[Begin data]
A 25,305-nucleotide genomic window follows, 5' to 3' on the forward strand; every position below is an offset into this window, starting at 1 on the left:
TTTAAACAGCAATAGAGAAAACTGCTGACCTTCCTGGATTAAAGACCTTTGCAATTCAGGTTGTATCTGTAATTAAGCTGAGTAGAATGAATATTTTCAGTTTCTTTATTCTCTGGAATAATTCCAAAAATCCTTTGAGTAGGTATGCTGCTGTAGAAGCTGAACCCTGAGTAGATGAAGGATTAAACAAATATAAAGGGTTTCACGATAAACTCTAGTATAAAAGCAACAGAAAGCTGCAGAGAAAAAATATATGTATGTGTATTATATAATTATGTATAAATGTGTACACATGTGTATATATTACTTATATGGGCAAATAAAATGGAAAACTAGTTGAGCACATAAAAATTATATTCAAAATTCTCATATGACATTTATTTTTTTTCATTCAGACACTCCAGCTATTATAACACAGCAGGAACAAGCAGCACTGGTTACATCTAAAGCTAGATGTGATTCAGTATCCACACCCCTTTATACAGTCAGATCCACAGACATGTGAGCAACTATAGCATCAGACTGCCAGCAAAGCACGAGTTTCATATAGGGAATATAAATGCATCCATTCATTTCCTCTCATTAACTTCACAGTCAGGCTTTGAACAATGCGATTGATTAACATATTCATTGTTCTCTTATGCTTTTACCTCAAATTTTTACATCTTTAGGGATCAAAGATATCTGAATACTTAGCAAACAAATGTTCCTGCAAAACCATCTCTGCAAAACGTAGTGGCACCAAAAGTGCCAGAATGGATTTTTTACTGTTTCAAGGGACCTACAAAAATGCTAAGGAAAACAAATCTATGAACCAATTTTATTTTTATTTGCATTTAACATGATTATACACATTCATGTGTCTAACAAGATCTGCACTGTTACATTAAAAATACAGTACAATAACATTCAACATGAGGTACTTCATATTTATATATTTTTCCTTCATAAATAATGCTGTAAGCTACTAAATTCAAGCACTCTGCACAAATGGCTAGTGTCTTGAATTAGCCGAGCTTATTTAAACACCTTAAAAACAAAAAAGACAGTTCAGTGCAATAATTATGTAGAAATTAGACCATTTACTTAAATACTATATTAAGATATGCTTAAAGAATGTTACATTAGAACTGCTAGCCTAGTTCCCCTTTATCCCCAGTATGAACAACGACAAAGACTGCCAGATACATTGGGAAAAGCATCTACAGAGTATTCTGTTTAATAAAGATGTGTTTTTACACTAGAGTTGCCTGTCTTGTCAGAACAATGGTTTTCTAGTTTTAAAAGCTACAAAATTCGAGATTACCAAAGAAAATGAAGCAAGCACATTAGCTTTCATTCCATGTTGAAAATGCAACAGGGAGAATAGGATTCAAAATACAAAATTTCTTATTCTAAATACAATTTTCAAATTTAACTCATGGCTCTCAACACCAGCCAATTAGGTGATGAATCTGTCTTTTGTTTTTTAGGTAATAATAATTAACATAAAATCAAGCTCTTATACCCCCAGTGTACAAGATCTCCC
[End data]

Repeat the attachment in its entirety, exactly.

A 25,305-nucleotide genomic window follows, 5' to 3' on the forward strand; every position below is an offset into this window, starting at 1 on the left:
TTTAAACAGCAATAGAGAAAACTGCTGACCTTCCTGGATTAAAGACCTTTGCAATTCAGGTTGTATCTGTAATTAAGCTGAGTAGAATGAATATTTTCAGTTTCTTTATTCTCTGGAATAATTCCAAAAATCCTTTGAGTAGGTATGCTGCTGTAGAAGCTGAACCCTGAGTAGATGAAGGATTAAACAAATATAAAGGGTTTCACGATAAACTCTAGTATAAAAGCAACAGAAAGCTGCAGAGAAAAAATATATGTATGTGTATTATATAATTATGTATAAATGTGTACACATGTGTATATATTACTTATATGGGCAAATAAAATGGAAAACTAGTTGAGCACATAAAAATTATATTCAAAATTCTCATATGACATTTATTTTTTTTCATTCAGACACTCCAGCTATTATAACACAGCAGGAACAAGCAGCACTGGTTACATCTAAAGCTAGATGTGATTCAGTATCCACACCCCTTTATACAGTCAGATCCACAGACATGTGAGCAACTATAGCATCAGACTGCCAGCAAAGCACGAGTTTCATATAGGGAATATAAATGCATCCATTCATTTCCTCTCATTAACTTCACAGTCAGGCTTTGAACAATGCGATTGATTAACATATTCATTGTTCTCTTATGCTTTTACCTCAAATTTTTACATCTTTAGGGATCAAAGATATCTGAATACTTAGCAAACAAATGTTCCTGCAAAACCATCTCTGCAAAACGTAGTGGCACCAAAAGTGCCAGAATGGATTTTTTACTGTTTCAAGGGACCTACAAAAATGCTAAGGAAAACAAATCTATGAACCAATTTTATTTTTATTTGCATTTAACATGATTATACACATTCATGTGTCTAACAAGATCTGCACTGTTACATTAAAAATACAGTACAATAACATTCAACATGAGGTACTTCATATTTATATATTTTTCCTTCATAAATAATGCTGTAAGCTACTAAATTCAAGCACTCTGCACAAATGGCTAGTGTCTTGAATTAGCCGAGCTTATTTAAACACCTTAAAAACAAAAAAGACAGTTCAGTGCAATAATTATGTAGAAATTAGACCATTTACTTAAATACTATATTAAGATATGCTTAAAGAATGTTACATTAGAACTGCTAGCCTAGTTCCCCTTTATCCCCAGTATGAACAACGACAAAGACTGCCAGATACATTGGGAAAAGCATCTACAGAGTATTCTGTTTAATAAAGATGTGTTTTTACACTAGAGTTGCCTGTCTTGTCAGAACAATGGTTTTCTAGTTTTAAAAGCTACAAAATTCGAGATTACCAAAGAAAATGAAGCAAGCACATTAGCTTTCATTCCATGTTGAAAATGCAACAGGGAGAATAGGATTCAAAATACAAAATTTCTTATTCTAAATACAATTTTCAAATTTAACTCATGGCTCTCAACACCAGCCAATTAGGTGATGAATCTGTCTTTTGTTTTTTAGGTAATAATAATTAACATAAAATCAAGCTCTTATACCCCCAGTGTACAAGATCTCCC